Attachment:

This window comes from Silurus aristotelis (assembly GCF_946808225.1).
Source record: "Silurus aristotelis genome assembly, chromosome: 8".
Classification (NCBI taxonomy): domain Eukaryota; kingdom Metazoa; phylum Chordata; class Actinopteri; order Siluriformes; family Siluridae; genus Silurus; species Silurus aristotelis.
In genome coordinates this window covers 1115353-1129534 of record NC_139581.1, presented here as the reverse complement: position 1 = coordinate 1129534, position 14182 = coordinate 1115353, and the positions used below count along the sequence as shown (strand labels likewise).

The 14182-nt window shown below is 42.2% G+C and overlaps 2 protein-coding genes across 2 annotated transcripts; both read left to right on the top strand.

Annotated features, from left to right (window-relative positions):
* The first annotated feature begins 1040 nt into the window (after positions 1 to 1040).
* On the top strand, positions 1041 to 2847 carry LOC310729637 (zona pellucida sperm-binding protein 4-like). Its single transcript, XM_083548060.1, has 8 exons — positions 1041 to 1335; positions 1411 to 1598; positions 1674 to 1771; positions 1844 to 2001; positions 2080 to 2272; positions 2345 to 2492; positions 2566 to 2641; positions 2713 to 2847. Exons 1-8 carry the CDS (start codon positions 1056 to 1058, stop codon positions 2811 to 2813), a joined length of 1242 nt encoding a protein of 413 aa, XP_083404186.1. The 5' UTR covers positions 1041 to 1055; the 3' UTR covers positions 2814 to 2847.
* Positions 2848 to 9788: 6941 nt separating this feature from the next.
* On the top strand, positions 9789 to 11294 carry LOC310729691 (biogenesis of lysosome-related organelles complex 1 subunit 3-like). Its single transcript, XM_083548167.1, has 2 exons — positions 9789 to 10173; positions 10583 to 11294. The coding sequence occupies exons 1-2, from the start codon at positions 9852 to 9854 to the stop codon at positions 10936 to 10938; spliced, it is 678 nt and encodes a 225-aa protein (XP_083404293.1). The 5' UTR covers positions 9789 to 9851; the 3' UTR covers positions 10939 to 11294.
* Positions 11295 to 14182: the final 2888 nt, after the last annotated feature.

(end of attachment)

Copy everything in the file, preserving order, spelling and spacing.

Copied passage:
This window comes from Silurus aristotelis (assembly GCF_946808225.1).
Source record: "Silurus aristotelis genome assembly, chromosome: 8".
Classification (NCBI taxonomy): domain Eukaryota; kingdom Metazoa; phylum Chordata; class Actinopteri; order Siluriformes; family Siluridae; genus Silurus; species Silurus aristotelis.
In genome coordinates this window covers 1115353-1129534 of record NC_139581.1, presented here as the reverse complement: position 1 = coordinate 1129534, position 14182 = coordinate 1115353, and the positions used below count along the sequence as shown (strand labels likewise).

The 14182-nt window shown below is 42.2% G+C and overlaps 2 protein-coding genes across 2 annotated transcripts; both read left to right on the top strand.

Annotated features, from left to right (window-relative positions):
* The first annotated feature begins 1040 nt into the window (after positions 1 to 1040).
* On the top strand, positions 1041 to 2847 carry LOC310729637 (zona pellucida sperm-binding protein 4-like). Its single transcript, XM_083548060.1, has 8 exons — positions 1041 to 1335; positions 1411 to 1598; positions 1674 to 1771; positions 1844 to 2001; positions 2080 to 2272; positions 2345 to 2492; positions 2566 to 2641; positions 2713 to 2847. Exons 1-8 carry the CDS (start codon positions 1056 to 1058, stop codon positions 2811 to 2813), a joined length of 1242 nt encoding a protein of 413 aa, XP_083404186.1. The 5' UTR covers positions 1041 to 1055; the 3' UTR covers positions 2814 to 2847.
* Positions 2848 to 9788: 6941 nt separating this feature from the next.
* On the top strand, positions 9789 to 11294 carry LOC310729691 (biogenesis of lysosome-related organelles complex 1 subunit 3-like). Its single transcript, XM_083548167.1, has 2 exons — positions 9789 to 10173; positions 10583 to 11294. The coding sequence occupies exons 1-2, from the start codon at positions 9852 to 9854 to the stop codon at positions 10936 to 10938; spliced, it is 678 nt and encodes a 225-aa protein (XP_083404293.1). The 5' UTR covers positions 9789 to 9851; the 3' UTR covers positions 10939 to 11294.
* Positions 11295 to 14182: the final 2888 nt, after the last annotated feature.